“Cocos,” as they are commonly known, act as debt but convert into equity when a bank looks like it is getting in trouble – usually when the share price falls below a set trigger level.
This is intended to shore up the bank’s position by increasing its loss-absorbing potential, but the report warned that shareholders and coco investors face different and competing sets of incentives.
These could lead to market manipulation and increased volatility, damaging the stability of the financial system as a whole, the Bank said.
“With a trigger metric based on a bank’s equity price, there would be a risk that investors may short-sell a bank’s equity to drive the equity price down,” said the report, written by Gareth Murphy, Mark Walsh and Matthew Willison.
That would trigger a conversion of the cocos despite no deterioration in the underlying value of the bank’s assets actually taking place, giving coco-holders a windfall gain.
Furthermore, “investors might interpret the fall as a signal about the solvency position of other banks. This could also raise the borrowing costs of other banks in wholesale markets,” damaging the system as a whole, the report warned.
Alternatively, incumbent shareholders could conspire to keep the share price artificially high, preventing cocos from converting and so stopping their shareholdings being diluted, it said.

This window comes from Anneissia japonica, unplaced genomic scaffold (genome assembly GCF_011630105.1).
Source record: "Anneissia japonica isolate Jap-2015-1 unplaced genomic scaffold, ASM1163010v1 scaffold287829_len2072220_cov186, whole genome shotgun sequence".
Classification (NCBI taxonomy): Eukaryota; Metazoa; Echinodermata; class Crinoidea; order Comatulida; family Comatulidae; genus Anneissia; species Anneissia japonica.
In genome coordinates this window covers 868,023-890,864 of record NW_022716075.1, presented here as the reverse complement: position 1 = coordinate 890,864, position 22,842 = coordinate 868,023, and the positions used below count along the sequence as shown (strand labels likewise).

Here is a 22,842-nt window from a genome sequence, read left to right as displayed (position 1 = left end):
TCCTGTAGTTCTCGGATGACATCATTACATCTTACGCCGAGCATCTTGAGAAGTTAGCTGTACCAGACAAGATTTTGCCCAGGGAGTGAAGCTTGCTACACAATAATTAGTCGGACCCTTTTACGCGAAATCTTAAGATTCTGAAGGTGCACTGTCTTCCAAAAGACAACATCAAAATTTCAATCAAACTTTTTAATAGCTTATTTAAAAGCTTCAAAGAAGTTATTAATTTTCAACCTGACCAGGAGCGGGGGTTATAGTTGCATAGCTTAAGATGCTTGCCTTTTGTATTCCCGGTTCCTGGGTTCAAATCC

When deciding on the structure and makeup of capital rules, “policymakers should consider the risk that it would be possible for holders of precautionary contingent capital to run before a conversion occurs,” the paper concluded.
Alternative types of coco with different trigger points were also discussed, some of which may reduce incentives to manipulate a bank’s share price. For example, those with a systemic trigger could convert debt to equity when the aggregate state of the banking system deteriorates, perhaps triggered by moves in a wider equity index. As a result, the hope is that cocos could act to shore up the position of the system as a whole, rather than undermine it.